gut reactions

So, here is how we do policy in Canada today. Statistics Canada, a department of people who are experts in collecting and analyzing information, has a well-honed method of obtaining solid, scientifically relevant data developed over 35 years.

So, here is how we do policy in Canada today.

Statistics Canada, a department of people who are experts in collecting and analyzing information, has a well-honed method of obtaining solid, scientifically relevant data developed over 35 years.

It sends out a long form census with 53 questions to 20 per cent of Canadian homes.

Recipients are obligated, by law, to fill out the form.

The information is solid. And it is used by private industry and governments across the country to make important decisions.

But federal politicians got complaints from cranks that the long form is a nuisance and asks uncomfortable questions, like where did you receive your highest level of education?

How many cranks? Industry Minister Tony Clement won’t say. He probably doesn’t know, precisely.

But who cares?

Some people feel put out by the census. And, on balance, it’s better to placate them than continue collecting the useful information.

The proof to back this up? Clement hasn’t provided any.

Nevertheless, Clement decreed the so-called long form census is gonzo, and will be replaced by a purely voluntary form.

His office made the decision, and executed it.

“I don’t accept the fact that every time you make a change on every matter of government business, you have to shout it from every rooftop,” he told Canwest News Service.

Statisticians – the experts in such matters – say voluntary reporting will result in wonky results and, as a consequence, won’t be reliable.

Now, squabbling over statistics may seem of little importance.

But it is not.

Census data is used by businesses, nonprofit groups, researchers, municipalities and provincial governments.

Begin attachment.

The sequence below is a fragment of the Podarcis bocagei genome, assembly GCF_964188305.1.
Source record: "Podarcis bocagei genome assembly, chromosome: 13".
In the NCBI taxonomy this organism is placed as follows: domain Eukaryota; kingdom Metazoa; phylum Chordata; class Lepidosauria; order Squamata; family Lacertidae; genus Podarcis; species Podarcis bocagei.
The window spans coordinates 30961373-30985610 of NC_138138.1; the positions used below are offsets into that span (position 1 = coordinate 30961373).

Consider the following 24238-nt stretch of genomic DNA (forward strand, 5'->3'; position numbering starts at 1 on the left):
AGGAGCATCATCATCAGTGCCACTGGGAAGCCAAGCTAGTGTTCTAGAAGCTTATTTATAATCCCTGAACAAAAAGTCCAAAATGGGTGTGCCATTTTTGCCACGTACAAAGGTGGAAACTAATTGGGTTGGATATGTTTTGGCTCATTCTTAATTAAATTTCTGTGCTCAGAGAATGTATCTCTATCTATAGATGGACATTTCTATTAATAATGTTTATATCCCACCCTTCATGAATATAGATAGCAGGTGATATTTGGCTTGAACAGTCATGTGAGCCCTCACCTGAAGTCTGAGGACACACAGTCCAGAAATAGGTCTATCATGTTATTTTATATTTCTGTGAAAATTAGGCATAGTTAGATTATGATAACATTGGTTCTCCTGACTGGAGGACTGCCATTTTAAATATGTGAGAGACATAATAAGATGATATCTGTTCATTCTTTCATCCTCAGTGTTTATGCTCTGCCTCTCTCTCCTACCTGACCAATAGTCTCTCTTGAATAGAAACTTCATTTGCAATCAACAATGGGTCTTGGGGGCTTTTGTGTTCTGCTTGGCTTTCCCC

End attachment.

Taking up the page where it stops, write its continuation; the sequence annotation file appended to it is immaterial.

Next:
It’s used to hone business plans, funding requests and to plan subdivisions and education and immigration policies.

The better the information collected by government, the better the policy.

Of course, sometimes good information can foil bad initiatives – it’s hard to justify going in a certain direction if the information doesn’t support it.

Funnily enough, in the last four years, the government has ordered less analysis from the good folks at Statistics Canada.

Research into immigration to Canada has been axed. So has research into business and trade statistics. And on our aging population.

Doing less statistical analysis dumbs down Canadian society.

It moves policy decisions solely into the political realm, away from established facts.

So, daycare subsidies can be cut and easily defended because there are no longer any hard data on the number of impoverished single mothers in a given region.

Literacy funding can be cut because there’s no longer solid information on the number of people who finish grade school.

Jails can be built because there’s a “sense” crime is worsening, even if it isn’t.

Or you end up building expensive hospitals simply because a politician thought it was a good idea – not because the hard population figures suggest it was needed, or would somehow save society money.

The census data is also used by Canadian business leaders to figure out everything from expansion plans to sales campaigns.

“As a practising economist, the census is the single most important piece of information we get,” Craig Alexander, chief economist at Toronto-Dominion Bank, told Canadian Press.

“It’s absolutely crucial from a public policy point of view.”

He’s not the only one to think so.

Already, the three largest Alberta communities are questioning the decision to axe the long form census.

Calgary, Edmonton and Red Deer rely on the information that census provides to plan low-cost housing, transportation and business development policies.

Calgary’s social planner said replacing a mandatory survey with a voluntary one will render the neighbourhood data unusable.

“If we don’t have that data at the neighbourhood level, we’re crippled,” Derek Cook told Canadian Press.

Municipalities can start their own statistics departments, of course. But that will prevent any accurate comparison between cities, said Edmonton’s chief economist John Rose.

“It’s really a question of being able to deliver, in the long term, what people want in a cost-effective and efficient way,” he said. “You just can’t do it if you don’t have the information.”

There are other considerations. Statistics Canada is governed by a strict privacy policy and, as the information is farmed out and collected piecemeal by municipalities and provinces, there is no guarantee it will be handled with as much security.

But the bottom line is that Canadians once had access to an enviable depth of information about our society.

Those who know how statistics work say this will end. The information will now be skewed and far less useful.

It’s a disturbing way to run a modern nation in what’s generally considered the knowledge age.

But it’s great for politicians.

Clement is standing by his decision to end the long form census, a decision made because of an unspecified number of complaints.

It’s a gut decision, but, in his mind, the right one.

And we’re going to have to trust him.

Get used to it.

Because, apparently, this is how policy is now done in Canada. (Richard Mostyn)